Baruch Students Ecstatic About New Pedestrian Plaza
By Ivan Pentchoukov On February 21, 2013 @ 10:02 am In New York City | No Comments
NEW YORK—Baruch College students returned from winter break last month to find the traffic and parking gone, and a brand new open air campus on East 25th Street between Lexington Avenue and 3rd Avenue.
The street is now lined with crunchy gravel and filled with outdoor seating in “Baruch-blue.” The ribbon cutting took place on February 20 accompanied by Baruch alumni and university and city officials including Chancellor Matthew Goldstein and Councilwoman Rosie Mendez.
“The students have been ecstatic about this,” said Student Government President Chris Catalano. “It was done so fast, it really surprised a lot of students, especially the seniors and juniors, [who] assumed it would never happen.”
The idea for the plaza has been circulated for years. Many, including Councilwoman Christine Quinn’s office, considered it to be impossible. In the end, it took collaboration between the school administrators, the student body, the community board, local businesses, alumni, and various city departments to finally push the project through. The new plaza is the first in the city to be financed via a public-private partnership.
“This is the best investment I have ever made out of all the money I have ever given,” said Lawrence N. Field, Baruch College alumnus, and CEO of NSB Associates.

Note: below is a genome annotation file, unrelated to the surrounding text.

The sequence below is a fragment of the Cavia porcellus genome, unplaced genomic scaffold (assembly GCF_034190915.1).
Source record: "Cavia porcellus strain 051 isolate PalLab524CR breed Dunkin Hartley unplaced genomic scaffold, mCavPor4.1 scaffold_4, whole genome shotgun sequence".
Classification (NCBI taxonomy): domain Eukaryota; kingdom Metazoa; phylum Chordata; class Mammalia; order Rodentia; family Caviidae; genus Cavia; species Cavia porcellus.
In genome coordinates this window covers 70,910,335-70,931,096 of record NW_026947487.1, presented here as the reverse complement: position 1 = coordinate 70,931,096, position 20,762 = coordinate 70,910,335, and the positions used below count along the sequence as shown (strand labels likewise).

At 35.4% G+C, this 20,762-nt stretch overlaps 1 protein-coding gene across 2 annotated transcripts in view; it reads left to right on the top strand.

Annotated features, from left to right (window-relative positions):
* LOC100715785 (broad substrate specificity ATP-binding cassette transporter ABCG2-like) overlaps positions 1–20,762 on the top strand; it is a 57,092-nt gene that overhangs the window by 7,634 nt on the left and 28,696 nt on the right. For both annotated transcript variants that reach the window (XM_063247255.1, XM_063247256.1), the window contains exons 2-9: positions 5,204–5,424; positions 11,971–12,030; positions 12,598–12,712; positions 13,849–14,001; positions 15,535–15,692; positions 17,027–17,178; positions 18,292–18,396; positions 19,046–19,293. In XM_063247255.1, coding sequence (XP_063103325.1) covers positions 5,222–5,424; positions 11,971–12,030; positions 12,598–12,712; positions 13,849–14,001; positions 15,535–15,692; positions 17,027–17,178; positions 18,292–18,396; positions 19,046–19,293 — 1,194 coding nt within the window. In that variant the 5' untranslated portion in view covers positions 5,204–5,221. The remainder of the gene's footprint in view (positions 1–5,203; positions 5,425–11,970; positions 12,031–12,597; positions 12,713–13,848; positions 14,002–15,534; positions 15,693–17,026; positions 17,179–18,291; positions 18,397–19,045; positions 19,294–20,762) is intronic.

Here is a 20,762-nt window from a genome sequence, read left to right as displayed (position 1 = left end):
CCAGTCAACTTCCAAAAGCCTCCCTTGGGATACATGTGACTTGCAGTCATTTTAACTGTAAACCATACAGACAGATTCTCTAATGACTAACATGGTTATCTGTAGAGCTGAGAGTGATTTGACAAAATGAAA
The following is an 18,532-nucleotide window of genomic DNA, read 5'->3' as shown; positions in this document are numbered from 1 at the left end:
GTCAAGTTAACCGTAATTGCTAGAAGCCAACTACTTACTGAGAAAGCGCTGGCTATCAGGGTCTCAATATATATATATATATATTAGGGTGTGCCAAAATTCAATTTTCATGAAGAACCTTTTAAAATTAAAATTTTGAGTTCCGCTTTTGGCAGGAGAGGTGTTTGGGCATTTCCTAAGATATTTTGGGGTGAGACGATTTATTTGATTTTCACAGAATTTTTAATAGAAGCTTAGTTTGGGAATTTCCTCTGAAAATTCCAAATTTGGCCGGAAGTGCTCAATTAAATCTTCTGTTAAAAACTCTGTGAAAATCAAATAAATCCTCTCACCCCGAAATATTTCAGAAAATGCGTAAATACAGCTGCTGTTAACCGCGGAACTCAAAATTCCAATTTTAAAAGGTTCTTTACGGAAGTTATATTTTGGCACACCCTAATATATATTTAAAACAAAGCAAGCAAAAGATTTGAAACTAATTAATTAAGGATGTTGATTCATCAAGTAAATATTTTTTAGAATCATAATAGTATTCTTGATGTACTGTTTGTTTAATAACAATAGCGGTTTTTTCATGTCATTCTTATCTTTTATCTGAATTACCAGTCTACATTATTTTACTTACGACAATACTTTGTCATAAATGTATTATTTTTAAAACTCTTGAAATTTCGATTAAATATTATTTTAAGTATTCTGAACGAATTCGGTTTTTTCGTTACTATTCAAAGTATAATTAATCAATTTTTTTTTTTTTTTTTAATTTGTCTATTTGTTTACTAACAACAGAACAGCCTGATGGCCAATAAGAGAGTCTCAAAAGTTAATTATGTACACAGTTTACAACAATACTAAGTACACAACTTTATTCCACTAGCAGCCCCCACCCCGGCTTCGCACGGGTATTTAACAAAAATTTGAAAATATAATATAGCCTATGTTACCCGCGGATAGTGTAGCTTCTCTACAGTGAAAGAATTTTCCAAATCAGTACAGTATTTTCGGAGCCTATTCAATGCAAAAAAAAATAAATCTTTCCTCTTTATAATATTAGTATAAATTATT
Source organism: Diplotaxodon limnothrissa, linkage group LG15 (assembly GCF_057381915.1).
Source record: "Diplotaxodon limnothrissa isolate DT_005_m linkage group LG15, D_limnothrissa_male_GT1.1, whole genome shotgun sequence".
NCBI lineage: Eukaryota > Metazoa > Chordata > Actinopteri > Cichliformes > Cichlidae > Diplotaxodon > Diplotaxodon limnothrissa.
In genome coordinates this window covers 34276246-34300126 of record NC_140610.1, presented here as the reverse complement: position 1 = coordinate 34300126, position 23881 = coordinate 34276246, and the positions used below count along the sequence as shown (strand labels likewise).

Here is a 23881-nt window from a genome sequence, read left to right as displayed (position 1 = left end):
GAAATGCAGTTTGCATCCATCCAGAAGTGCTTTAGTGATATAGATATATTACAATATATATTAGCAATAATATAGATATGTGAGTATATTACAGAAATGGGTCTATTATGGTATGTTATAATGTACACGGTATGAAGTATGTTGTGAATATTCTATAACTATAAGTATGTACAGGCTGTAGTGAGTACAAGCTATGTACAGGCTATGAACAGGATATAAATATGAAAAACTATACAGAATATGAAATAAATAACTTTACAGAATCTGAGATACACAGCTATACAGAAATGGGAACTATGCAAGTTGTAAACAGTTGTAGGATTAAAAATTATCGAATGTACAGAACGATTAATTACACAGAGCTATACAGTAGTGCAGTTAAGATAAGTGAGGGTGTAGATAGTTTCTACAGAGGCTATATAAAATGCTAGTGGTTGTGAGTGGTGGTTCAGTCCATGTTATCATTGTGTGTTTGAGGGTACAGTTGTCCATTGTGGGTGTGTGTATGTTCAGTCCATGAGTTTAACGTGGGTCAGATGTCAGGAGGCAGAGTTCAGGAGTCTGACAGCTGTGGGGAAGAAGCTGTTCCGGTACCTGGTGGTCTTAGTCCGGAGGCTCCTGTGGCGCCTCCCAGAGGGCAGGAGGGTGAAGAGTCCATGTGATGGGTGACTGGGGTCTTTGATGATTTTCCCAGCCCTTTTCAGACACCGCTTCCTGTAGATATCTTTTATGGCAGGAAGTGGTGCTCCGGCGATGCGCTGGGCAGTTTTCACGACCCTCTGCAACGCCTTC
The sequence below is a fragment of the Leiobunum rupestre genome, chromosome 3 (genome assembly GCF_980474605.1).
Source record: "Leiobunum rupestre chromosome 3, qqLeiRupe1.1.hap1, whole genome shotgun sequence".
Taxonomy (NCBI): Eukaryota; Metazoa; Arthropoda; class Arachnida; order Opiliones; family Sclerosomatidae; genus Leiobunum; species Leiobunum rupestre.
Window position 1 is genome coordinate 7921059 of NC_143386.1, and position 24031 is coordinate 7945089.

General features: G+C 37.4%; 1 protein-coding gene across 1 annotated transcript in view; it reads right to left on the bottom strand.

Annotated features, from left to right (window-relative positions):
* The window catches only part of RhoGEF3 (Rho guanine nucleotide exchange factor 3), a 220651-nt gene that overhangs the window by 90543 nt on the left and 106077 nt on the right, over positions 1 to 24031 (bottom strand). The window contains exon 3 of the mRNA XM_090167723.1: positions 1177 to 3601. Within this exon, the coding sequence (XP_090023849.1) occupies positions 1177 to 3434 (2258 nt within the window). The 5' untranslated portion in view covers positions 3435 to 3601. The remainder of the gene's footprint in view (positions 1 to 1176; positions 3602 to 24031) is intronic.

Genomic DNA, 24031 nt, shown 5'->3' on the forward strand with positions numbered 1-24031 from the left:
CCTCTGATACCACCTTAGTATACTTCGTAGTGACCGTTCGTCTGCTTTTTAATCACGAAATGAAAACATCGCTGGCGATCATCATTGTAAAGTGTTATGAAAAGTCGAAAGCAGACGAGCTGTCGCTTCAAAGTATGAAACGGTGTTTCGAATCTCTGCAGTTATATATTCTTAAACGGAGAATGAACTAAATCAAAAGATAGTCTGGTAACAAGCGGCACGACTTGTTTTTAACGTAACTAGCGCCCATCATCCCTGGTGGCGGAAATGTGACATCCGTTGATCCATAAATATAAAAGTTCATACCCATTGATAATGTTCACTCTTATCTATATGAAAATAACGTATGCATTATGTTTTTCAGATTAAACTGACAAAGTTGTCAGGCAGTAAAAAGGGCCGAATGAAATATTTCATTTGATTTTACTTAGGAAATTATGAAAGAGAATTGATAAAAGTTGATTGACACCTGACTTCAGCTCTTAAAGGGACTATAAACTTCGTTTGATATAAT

The current plaza is an interim solution while the college seeks development proposals from architecture firms for a permanent installation that will be even grander.
Baruch foresees elevating the street to curb level, planting trees, adding a performance space and benches, and creating a green area at each end of the block to set the space apart from the rest of the concrete grid. The future plaza is financed by a “seven-figure” commitment from the Baruch College Fund, public and private funds, and the student government.
Baruch College President Mitchel B. Wallerstein said: “I’m just so thrilled that the city agreed to close the street. [It’s] both our students as well as the community that get the benefits of this.”
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